India is the country with the highest burden of TB, with World Health Organisation (WHO) statistics for 2013 giving an estimated incidence figure of 2.1 million cases of TB for India out of a global incidence of 9 million. The estimated TB prevalence figure for 2013 is given as 2.6 million.1“Global Tuberculosis Control 2014, WHO, Geneva, 2014 www.who.int/tb/publications/global_report/
It is estimated that about 40% of the Indian population is infected with TB bacteria, the vast majority of whom have latent rather than active TB.
Most of the national TB statistics for India come from the government Revised National Tuberculosis Control Programme (RNTCP) which was started in 1997, and which was then expanded across the country.
TB statistics will often refer to the incidence and prevalence of TB, and this will usually be referring to active TB. So the TB incidence for India is the number of new cases of active TB disease in India during a certain time period (usually a year). By contrast the TB prevalence is the number of people in India who are living with active TB. Prevalence is usually, but not always given as a percentage of the population.2“Basic Statistics: About Incidence, Prevalence, Morbidity, and Mortality – Statistics Teaching Tools”, Department of Health, New York State www.health.ny.gov/diseases/chronic/basicstat.htm
|Year||Population of India covered under RNTCP (millions)||Total TB cases notified||Total smear positive TB cases notified||New smear positive TB cases notified||New smear negative TB cases notified||New extra pulmonary TB cases notified|
See the page about TB treatment for more about TB treatment for new patients.
TB retreatment is when patients need TB treatment again after they have ended their first course of drug treatment. People who need retreatment are classified according to whether they relapsed, failed or defaulted on their original treatment.
Patients are said to have relapsed if they become ill again after they have finished their first TB drug treatment which appeared to have been successful. Patients who experience only a short improvement whilst on drug treatment, or who never respond to treatment at all, are said to have failed their TB treatment. Patients are usually referred to as having defaulted on their treatment, and need retreatment, if they stopped taking their first course of drug treatment before they had finished the course.
In India in 2013 273,265 people needed TB retreatment because of initial treatment relapse, default or failure.
|Year||Retreatment after treatment relapse||Retreatment after treatment default||Retreatment after treatment failure||Other retreatment||Total retreatment|
In any retreatment situation it is possible that the person has got drug resistant TB. This is particularly likely to be the case if the person has never responded to and has failed their initial drug treatment. In this case they need drug susceptibility testing for drug resistance and they may need specific TB treatment for multi drug resistant TB.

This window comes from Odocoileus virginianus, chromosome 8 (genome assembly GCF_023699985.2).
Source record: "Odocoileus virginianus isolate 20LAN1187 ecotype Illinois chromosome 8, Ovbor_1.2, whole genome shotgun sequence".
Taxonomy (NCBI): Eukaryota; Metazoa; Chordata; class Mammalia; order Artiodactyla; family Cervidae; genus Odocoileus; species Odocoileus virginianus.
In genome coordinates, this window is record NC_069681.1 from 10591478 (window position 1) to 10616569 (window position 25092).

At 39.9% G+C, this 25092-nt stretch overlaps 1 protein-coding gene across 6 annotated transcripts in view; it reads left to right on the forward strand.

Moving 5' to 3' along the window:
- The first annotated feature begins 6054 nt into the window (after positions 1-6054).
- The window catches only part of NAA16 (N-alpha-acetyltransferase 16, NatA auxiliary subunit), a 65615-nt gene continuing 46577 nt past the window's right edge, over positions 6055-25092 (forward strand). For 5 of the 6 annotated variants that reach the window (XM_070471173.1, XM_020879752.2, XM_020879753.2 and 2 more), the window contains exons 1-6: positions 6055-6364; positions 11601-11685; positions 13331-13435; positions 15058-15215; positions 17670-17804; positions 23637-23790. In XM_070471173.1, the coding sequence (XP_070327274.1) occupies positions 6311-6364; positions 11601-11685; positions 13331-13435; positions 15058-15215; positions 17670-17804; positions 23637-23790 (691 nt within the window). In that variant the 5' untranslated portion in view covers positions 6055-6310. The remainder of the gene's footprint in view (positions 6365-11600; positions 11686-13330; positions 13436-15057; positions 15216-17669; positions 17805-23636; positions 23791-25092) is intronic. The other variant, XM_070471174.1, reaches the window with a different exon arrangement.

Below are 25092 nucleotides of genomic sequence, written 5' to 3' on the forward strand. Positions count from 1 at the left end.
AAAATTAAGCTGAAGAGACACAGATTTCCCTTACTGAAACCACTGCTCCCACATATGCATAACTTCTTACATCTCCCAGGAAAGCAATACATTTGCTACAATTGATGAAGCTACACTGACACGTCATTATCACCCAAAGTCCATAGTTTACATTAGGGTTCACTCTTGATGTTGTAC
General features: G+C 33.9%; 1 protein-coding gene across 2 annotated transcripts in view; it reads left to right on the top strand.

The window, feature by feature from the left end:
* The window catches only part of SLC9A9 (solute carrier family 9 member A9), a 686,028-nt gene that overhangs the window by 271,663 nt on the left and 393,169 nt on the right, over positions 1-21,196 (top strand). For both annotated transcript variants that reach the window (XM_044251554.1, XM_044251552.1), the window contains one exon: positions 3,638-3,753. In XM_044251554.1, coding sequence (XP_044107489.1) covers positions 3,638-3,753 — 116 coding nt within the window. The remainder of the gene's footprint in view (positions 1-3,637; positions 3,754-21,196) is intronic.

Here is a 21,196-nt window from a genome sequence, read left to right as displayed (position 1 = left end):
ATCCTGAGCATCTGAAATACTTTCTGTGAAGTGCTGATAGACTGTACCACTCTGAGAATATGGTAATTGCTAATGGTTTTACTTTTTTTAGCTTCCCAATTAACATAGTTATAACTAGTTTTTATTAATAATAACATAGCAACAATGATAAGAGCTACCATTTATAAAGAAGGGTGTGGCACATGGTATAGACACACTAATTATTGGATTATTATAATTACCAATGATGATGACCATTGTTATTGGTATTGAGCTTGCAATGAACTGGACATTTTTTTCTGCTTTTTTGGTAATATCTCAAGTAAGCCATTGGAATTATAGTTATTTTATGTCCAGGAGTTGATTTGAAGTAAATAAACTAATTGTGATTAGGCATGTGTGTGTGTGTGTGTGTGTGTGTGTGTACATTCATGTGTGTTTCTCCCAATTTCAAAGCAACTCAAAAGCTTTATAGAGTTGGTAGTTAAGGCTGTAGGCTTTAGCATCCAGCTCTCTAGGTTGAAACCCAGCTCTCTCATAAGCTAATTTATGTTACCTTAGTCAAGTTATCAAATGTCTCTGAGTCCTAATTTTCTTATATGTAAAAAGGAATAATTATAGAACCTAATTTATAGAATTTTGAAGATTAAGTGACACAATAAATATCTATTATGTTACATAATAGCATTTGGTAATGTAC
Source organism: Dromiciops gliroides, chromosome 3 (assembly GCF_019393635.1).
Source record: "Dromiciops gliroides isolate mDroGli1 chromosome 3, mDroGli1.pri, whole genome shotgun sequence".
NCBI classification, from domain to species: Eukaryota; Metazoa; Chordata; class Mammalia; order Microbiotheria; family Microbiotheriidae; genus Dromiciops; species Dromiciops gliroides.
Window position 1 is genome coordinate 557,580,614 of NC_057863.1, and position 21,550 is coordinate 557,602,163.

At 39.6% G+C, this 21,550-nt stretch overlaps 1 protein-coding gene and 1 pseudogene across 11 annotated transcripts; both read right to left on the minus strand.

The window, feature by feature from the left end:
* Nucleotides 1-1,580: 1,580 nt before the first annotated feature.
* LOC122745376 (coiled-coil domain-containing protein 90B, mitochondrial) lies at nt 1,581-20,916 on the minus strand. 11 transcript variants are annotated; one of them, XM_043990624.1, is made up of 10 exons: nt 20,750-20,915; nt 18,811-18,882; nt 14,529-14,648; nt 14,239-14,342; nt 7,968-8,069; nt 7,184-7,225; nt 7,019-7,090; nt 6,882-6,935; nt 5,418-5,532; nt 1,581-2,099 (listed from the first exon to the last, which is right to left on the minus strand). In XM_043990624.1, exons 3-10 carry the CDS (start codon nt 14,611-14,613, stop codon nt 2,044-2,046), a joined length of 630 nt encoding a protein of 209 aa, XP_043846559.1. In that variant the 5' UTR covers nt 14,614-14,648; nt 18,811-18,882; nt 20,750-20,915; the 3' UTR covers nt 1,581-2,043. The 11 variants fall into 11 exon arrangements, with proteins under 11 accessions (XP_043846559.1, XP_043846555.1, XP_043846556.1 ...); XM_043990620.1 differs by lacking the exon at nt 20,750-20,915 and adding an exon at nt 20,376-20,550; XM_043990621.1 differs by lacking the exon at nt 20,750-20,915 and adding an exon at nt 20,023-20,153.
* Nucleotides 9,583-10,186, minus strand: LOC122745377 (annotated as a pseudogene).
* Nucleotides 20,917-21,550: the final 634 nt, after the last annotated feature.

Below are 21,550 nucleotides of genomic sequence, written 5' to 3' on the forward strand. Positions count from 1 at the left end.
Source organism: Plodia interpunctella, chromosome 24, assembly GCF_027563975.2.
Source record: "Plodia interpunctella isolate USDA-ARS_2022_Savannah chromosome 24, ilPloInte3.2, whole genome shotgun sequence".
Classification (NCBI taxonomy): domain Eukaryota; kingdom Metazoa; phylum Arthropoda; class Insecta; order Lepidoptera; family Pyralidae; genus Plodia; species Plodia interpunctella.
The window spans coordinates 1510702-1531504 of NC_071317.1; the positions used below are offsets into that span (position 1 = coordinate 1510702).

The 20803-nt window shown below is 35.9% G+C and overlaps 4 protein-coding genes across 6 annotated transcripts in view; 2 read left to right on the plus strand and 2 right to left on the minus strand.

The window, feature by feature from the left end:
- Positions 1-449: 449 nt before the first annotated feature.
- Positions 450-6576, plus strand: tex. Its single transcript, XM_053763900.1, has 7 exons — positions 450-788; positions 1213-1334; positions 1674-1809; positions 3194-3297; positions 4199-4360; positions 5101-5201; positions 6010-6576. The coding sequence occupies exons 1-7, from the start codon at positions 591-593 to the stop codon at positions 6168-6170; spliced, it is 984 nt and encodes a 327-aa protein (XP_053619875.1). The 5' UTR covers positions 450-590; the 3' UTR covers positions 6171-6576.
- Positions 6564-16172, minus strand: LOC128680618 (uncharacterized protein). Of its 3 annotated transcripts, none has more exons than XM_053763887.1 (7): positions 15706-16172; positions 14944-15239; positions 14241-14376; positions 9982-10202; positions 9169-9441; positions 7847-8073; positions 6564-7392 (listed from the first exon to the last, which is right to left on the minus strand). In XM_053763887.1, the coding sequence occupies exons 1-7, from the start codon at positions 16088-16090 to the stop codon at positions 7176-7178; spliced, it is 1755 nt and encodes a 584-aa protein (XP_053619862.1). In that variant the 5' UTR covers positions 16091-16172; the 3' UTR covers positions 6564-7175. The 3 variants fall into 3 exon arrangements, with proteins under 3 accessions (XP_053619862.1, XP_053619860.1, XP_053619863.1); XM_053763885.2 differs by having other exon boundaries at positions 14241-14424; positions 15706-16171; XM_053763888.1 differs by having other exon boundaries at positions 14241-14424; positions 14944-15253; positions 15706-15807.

The statistics given above are the figures for retreatment amongst smear positive patients. They do not include the retreatment outcomes for smear negative patients, who are subsequently found to have TB, and many of the smear negative patients will have both HIV and TB.
The overall treatment success rate for new TB patients was 88% in 2013. For retreatment patients the treatment success rate was only 70%.
The main TB statistics for each state in India also come from the government Revised National Tuberculosis Control Programme (RNTCP).
|State||Population covered by RNTCP||Total patients registered for treatment (2011)||Smear positive patients diagnosed (2011)||Smear positive retreatment after relapse patients (2010)||Smear positive retreatment after failure patients (2010)||Smear positive retreatment after default patients (2010)|
|Andaman & Nicobar||400,000||908||367||56||6||29|
|D & H Haveli||400,000||419||298||28||4||29|
|Daman & Diu||300,000||313||216||25||6||12|
|Jammu & Kashmir||13,100,000||13,473||9,017||1,283||115||290|
TB India 2014 Revised National TB Control Programme Annual Status Report, New Delhi, 2014 www.tbcindia.nic.in/Pdfs/TB India 2014.pdf
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|1.||↑||“Global Tuberculosis Control 2014, WHO, Geneva, 2014 www.who.int/tb/publications/global_report/|
|2.||↑||“Basic Statistics: About Incidence, Prevalence, Morbidity, and Mortality – Statistics Teaching Tools”, Department of Health, New York State www.health.ny.gov/diseases/chronic/basicstat.htm|